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Rights Promised us at our Nation’s Founding – But Not Yet Delivered

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Time for change Donating Member (1000+ posts) Send PM | Profile | Ignore Tue Aug-31-10 05:12 PM
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Rights Promised us at our Nation’s Founding – But Not Yet Delivered
The U.S. Declaration of Independence provides the whole rationale for the existence of the United States of America as a sovereign nation. Central to that rationale are the inalienable rights that all U.S. citizens (and other people as well) should have, as well as the simple fact that it is the purpose of government to secure those rights. The whole core of the rationale of the existence of our nation is laid out in the first part of the second paragraph of the Declaration:

We hold these truths to be self-evident, that all men are created equal, that they are endowed by their Creator with certain unalienable Rights, that among these are Life, Liberty and the pursuit of Happiness. – That to secure these rights, Governments are instituted among Men, deriving their just powers from the consent of the governed.

Yet the rights enumerated in the above paragraph, as well as the means of securing them have proven to be elusive since the founding of our nation 234 years ago. One major reason that these rights have proven to be elusive is that most Americans either aren’t aware of those rights, aren’t aware that they were supposedly granted to them at the founding of our nation, are unaware that they lack those rights, or are unaware that the major purpose of our government is “to secure those rights”. Being unaware of these things, Americans are unlikely to complain about lacking the rights that supposedly provide the basis for our founding as a nation. Therefore, we would do well to consider them, as well as our progress – or lack thereof – towards obtaining them:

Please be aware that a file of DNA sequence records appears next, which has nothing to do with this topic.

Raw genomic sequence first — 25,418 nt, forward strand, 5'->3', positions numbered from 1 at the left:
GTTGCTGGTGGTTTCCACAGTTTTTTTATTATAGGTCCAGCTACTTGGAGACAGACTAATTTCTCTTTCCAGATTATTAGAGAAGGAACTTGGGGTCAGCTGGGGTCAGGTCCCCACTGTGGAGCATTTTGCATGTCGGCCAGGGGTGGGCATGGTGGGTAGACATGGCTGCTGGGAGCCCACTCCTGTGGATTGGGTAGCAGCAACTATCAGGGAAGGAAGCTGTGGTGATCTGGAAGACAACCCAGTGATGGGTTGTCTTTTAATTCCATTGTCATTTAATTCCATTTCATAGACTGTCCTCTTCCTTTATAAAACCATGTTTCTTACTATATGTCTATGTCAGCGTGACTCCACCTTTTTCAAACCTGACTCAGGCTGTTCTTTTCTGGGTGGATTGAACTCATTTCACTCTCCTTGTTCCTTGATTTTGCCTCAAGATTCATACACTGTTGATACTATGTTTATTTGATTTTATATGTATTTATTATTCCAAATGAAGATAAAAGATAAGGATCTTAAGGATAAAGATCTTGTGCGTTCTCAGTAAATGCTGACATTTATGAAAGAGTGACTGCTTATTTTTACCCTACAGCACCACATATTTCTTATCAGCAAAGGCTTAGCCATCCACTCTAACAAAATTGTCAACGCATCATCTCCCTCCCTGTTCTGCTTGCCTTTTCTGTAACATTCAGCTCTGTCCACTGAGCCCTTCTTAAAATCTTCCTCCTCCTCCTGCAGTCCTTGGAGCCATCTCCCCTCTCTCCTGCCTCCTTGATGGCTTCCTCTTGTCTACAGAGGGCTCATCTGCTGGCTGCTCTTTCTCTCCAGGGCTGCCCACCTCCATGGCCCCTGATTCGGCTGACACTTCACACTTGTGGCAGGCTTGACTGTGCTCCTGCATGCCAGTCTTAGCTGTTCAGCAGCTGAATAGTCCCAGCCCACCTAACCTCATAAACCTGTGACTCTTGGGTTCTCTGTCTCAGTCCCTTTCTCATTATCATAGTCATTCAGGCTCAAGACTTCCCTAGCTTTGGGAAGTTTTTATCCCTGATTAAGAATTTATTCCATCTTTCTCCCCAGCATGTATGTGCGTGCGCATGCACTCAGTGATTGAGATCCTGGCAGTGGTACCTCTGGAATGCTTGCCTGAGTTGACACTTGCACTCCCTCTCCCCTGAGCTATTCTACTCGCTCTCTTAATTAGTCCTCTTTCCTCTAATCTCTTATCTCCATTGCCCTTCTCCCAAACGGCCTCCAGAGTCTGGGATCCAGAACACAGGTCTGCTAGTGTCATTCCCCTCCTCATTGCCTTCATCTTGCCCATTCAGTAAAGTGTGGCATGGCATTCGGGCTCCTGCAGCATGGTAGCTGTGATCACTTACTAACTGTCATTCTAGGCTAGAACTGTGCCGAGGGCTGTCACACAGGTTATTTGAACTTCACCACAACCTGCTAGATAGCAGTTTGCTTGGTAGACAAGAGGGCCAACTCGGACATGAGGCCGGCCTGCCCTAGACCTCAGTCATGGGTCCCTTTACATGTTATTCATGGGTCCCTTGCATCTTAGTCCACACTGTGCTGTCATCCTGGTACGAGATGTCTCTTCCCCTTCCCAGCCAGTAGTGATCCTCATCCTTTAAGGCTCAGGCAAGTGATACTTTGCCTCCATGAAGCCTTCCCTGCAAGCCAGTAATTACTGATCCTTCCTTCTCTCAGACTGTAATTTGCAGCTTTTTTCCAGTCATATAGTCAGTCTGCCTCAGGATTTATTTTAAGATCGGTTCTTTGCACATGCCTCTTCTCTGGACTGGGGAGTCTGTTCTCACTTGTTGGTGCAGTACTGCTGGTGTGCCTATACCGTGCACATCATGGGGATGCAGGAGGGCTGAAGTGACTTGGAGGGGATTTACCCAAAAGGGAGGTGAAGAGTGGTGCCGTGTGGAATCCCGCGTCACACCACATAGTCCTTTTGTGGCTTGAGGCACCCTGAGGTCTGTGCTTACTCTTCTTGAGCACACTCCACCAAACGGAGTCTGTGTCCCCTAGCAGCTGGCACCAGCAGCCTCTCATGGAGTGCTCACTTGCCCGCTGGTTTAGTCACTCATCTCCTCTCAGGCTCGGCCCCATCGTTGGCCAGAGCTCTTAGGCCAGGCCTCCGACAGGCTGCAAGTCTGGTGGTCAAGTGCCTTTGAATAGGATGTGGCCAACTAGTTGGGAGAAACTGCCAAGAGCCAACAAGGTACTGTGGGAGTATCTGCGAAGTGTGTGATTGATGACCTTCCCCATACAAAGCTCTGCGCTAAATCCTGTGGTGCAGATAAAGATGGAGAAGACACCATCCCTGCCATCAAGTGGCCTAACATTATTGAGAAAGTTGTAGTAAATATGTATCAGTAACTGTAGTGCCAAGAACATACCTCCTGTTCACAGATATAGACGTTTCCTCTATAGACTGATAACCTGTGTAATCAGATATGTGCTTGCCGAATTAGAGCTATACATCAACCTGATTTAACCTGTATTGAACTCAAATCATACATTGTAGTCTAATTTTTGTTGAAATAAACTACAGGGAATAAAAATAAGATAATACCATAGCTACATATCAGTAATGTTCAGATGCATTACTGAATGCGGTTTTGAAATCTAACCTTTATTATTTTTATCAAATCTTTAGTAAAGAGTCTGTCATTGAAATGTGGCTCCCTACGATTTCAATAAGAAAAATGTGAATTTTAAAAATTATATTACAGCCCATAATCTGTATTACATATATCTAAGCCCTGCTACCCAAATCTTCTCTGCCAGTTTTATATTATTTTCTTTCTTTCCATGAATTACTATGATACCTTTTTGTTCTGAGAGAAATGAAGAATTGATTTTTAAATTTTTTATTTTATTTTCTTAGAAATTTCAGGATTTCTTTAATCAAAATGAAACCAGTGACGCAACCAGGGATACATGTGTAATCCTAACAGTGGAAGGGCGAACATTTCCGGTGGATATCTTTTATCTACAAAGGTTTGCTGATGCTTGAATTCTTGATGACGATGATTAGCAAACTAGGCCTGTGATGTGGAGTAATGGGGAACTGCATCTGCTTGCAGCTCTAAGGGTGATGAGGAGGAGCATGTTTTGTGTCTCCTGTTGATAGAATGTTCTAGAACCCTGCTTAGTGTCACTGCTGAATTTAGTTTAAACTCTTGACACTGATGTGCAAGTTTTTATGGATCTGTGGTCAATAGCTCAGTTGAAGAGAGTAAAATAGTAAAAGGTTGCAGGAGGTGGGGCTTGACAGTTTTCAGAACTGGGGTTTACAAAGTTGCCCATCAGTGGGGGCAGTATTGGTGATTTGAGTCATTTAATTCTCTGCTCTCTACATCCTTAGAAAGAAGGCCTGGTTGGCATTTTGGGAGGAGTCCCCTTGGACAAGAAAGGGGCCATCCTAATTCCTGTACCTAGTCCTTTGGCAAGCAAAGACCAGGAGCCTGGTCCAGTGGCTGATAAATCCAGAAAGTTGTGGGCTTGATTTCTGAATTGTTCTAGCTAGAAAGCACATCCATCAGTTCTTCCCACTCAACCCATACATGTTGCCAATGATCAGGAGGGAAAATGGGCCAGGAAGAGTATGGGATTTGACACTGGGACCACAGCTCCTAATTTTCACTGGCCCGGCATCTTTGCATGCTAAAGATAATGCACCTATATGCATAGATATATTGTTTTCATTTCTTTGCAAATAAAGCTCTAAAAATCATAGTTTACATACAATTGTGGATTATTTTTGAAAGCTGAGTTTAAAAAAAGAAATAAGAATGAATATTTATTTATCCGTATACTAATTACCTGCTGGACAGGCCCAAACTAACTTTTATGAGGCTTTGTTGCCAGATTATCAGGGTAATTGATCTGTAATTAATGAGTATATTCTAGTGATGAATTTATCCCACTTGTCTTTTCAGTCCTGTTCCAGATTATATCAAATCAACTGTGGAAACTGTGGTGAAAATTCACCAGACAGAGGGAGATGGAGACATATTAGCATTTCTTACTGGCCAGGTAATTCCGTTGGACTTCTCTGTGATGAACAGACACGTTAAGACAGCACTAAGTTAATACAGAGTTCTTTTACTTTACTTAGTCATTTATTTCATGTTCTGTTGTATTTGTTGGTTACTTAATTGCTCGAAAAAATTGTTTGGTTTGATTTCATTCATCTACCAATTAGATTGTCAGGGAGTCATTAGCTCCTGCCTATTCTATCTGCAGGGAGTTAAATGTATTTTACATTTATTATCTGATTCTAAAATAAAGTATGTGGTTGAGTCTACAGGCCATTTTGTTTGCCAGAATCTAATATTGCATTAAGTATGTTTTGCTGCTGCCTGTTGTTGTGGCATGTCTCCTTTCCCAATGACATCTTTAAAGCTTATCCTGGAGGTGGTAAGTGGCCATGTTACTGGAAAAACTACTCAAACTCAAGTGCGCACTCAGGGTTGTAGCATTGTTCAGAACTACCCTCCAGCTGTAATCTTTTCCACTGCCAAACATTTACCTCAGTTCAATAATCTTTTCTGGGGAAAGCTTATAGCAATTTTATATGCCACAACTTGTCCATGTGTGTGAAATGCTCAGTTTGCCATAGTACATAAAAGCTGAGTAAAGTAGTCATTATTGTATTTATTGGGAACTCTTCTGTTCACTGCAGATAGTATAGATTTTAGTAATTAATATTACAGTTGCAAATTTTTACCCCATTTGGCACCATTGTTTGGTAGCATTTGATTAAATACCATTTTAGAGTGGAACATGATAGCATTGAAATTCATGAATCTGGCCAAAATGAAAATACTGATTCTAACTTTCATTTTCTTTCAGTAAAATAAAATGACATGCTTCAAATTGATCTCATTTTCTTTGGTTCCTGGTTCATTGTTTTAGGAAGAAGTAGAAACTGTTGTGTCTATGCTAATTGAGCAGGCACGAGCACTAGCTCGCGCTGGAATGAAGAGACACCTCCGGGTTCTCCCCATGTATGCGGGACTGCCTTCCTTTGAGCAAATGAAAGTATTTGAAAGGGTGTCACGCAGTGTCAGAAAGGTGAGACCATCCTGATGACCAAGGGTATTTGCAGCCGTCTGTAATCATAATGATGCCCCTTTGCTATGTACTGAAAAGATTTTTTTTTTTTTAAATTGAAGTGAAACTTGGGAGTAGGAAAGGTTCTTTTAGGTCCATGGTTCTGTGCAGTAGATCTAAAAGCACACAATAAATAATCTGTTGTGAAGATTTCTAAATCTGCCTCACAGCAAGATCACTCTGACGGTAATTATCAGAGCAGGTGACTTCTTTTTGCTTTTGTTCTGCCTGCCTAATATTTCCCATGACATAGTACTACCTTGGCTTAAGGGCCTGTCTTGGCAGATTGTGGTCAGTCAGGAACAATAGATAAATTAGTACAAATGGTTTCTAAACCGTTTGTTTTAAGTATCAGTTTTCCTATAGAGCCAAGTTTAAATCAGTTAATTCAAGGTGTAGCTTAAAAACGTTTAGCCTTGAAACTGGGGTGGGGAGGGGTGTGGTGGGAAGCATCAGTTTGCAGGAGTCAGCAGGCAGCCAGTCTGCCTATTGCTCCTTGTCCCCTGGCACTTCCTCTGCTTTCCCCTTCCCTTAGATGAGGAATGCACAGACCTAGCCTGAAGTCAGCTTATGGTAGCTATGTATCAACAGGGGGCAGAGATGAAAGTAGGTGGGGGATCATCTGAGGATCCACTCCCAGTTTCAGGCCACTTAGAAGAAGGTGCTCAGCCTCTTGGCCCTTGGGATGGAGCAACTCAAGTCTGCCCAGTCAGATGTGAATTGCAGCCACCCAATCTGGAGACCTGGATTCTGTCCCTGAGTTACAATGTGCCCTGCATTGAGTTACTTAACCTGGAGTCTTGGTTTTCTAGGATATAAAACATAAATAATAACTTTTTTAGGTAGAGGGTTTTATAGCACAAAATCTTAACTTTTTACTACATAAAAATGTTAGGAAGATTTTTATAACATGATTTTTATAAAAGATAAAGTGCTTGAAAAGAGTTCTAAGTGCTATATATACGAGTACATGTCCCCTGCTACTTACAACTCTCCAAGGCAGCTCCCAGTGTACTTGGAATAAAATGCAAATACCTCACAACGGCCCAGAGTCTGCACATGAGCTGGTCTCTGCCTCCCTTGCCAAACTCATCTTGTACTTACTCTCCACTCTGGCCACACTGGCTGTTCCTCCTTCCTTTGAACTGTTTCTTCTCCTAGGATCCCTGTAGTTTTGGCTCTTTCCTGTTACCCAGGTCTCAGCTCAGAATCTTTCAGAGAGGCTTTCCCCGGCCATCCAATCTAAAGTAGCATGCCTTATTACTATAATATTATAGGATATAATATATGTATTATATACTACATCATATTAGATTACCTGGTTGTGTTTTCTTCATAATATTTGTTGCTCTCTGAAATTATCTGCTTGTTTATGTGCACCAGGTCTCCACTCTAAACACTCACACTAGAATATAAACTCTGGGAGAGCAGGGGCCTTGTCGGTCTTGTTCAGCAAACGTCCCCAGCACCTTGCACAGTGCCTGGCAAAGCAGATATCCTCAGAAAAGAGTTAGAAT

The necessities of life

The status of the American people with respect to the necessities of life
“Life” is the first inalienable right mentioned in the Declaration. Prerequisites of life include nutritious food, clean water, shelter, and medical care for the sick.

A recent report, titled “Hunger in America 2010”, showed that in 2010, 49 million Americans were “food insecure”, defined as “lack of access, at times, to enough food for an active, healthy life for all household members; limited or uncertain availability of nutritionally adequate foods”. And food insecurity in our country has risen steeply since 2008.

A 2007 report by the National Law Center on Homelessness and Poverty indicated that approximately 3.5 million Americans experience homelessness in a given year. A study of 50 cities by the same organization in 2004 indicated that “in virtually every city, the city's official estimated number of homeless people greatly exceeded the number of emergency shelter and transitional housing spaces”.

There were an estimated 49 million Americans without health care insurance in 2010. The uninsured face a 50% greater risk of dying than insured Americans. The health care reform legislation passed earlier this year will undoubtedly decrease the number of uninsured Americans. Yet, since the legislation was passed, health care insurance companies have greatly increased their premiums. So how does that fact jive with the presumption that the new legislation was supposed to make health care more affordable for us, as intimated even by the title of the legislation? What if in the process of mandating that Americans purchase health insurance from private health insurance companies, many Americans have to pour such a large percentage of their monthly income into health insurance that they are barely able to live on what they have left?

The necessities of life with respect to American law
Despite the promise of our Declaration of Independence, neither our original Constitution nor any of its amendments mandated that our government be responsible for securing the necessities of life for its citizens. It had a lot to say about political rights, but almost nothing about economic or social rights. It wasn’t until the Presidency of Franklin Delano Roosevelt (1933-1945) that the subject was first broached by a U.S. president.